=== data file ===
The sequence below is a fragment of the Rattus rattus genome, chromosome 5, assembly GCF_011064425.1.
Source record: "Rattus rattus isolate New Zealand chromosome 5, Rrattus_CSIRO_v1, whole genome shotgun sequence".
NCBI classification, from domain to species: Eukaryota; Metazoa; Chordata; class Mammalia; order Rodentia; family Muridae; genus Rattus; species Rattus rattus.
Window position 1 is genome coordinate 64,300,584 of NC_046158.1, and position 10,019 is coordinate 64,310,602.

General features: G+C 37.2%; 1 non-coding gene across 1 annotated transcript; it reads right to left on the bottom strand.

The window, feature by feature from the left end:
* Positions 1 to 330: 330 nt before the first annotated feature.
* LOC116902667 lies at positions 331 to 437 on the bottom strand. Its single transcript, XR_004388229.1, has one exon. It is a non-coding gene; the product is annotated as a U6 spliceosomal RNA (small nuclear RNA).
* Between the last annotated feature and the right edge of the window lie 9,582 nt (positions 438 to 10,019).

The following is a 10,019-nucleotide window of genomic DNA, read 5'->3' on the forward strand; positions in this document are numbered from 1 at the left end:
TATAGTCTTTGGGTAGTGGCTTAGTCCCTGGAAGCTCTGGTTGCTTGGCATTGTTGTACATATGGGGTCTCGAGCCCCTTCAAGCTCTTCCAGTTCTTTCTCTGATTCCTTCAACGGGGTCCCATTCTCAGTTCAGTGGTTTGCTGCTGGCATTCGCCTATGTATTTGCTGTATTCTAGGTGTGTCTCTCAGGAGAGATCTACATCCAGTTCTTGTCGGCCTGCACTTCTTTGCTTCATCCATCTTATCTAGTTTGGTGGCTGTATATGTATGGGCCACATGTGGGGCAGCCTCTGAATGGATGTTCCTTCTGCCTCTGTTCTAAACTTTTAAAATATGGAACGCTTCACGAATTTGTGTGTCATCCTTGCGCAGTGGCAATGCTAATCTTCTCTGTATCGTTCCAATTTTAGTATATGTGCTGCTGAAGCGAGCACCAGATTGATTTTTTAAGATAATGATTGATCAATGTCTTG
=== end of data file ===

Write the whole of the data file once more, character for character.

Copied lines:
The sequence below is a fragment of the Rattus rattus genome, chromosome 5, assembly GCF_011064425.1.
Source record: "Rattus rattus isolate New Zealand chromosome 5, Rrattus_CSIRO_v1, whole genome shotgun sequence".
NCBI classification, from domain to species: Eukaryota; Metazoa; Chordata; class Mammalia; order Rodentia; family Muridae; genus Rattus; species Rattus rattus.
Window position 1 is genome coordinate 64,300,584 of NC_046158.1, and position 10,019 is coordinate 64,310,602.

General features: G+C 37.2%; 1 non-coding gene across 1 annotated transcript; it reads right to left on the bottom strand.

The window, feature by feature from the left end:
* Positions 1 to 330: 330 nt before the first annotated feature.
* LOC116902667 lies at positions 331 to 437 on the bottom strand. Its single transcript, XR_004388229.1, has one exon. It is a non-coding gene; the product is annotated as a U6 spliceosomal RNA (small nuclear RNA).
* Between the last annotated feature and the right edge of the window lie 9,582 nt (positions 438 to 10,019).

The following is a 10,019-nucleotide window of genomic DNA, read 5'->3' on the forward strand; positions in this document are numbered from 1 at the left end:
TATAGTCTTTGGGTAGTGGCTTAGTCCCTGGAAGCTCTGGTTGCTTGGCATTGTTGTACATATGGGGTCTCGAGCCCCTTCAAGCTCTTCCAGTTCTTTCTCTGATTCCTTCAACGGGGTCCCATTCTCAGTTCAGTGGTTTGCTGCTGGCATTCGCCTATGTATTTGCTGTATTCTAGGTGTGTCTCTCAGGAGAGATCTACATCCAGTTCTTGTCGGCCTGCACTTCTTTGCTTCATCCATCTTATCTAGTTTGGTGGCTGTATATGTATGGGCCACATGTGGGGCAGCCTCTGAATGGATGTTCCTTCTGCCTCTGTTCTAAACTTTTAAAATATGGAACGCTTCACGAATTTGTGTGTCATCCTTGCGCAGTGGCAATGCTAATCTTCTCTGTATCGTTCCAATTTTAGTATATGTGCTGCTGAAGCGAGCACCAGATTGATTTTTTAAGATAATGATTGATCAATGTCTTG